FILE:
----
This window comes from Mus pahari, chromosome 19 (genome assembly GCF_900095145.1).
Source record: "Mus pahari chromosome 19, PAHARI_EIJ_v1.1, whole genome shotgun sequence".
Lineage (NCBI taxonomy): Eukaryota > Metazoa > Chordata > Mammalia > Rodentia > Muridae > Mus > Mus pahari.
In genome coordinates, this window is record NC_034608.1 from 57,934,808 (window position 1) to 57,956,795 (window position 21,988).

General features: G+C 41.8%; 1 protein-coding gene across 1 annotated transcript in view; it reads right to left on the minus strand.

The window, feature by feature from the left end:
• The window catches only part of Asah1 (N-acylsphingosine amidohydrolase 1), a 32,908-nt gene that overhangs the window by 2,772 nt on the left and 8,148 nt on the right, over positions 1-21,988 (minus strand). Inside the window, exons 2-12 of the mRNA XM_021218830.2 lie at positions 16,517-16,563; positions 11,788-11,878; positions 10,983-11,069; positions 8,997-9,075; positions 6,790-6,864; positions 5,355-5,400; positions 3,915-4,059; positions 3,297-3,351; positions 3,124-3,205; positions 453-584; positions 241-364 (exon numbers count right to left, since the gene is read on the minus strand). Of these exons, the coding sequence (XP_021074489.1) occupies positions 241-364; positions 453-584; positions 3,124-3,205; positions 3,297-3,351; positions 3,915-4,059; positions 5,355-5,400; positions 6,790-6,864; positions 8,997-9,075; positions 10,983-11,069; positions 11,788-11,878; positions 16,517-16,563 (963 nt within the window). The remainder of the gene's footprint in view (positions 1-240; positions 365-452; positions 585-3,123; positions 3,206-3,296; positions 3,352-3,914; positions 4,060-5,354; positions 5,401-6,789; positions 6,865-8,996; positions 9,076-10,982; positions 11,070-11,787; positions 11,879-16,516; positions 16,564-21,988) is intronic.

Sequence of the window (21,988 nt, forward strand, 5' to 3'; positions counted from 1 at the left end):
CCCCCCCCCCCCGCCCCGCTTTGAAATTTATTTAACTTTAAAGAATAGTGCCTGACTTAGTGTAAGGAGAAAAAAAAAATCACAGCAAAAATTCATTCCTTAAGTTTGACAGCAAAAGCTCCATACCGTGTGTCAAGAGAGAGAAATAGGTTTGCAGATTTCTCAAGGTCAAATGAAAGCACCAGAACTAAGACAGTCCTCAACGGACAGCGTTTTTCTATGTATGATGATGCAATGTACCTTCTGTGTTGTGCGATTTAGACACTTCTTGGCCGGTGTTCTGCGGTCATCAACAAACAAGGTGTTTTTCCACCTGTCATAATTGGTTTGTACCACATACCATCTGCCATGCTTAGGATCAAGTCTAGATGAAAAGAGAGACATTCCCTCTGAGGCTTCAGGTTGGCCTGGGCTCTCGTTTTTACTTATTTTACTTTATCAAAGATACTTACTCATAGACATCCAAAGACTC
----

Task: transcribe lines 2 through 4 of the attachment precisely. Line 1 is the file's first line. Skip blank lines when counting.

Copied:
Source record: "Mus pahari chromosome 19, PAHARI_EIJ_v1.1, whole genome shotgun sequence".
Lineage (NCBI taxonomy): Eukaryota > Metazoa > Chordata > Mammalia > Rodentia > Muridae > Mus > Mus pahari.
In genome coordinates, this window is record NC_034608.1 from 57,934,808 (window position 1) to 57,956,795 (window position 21,988).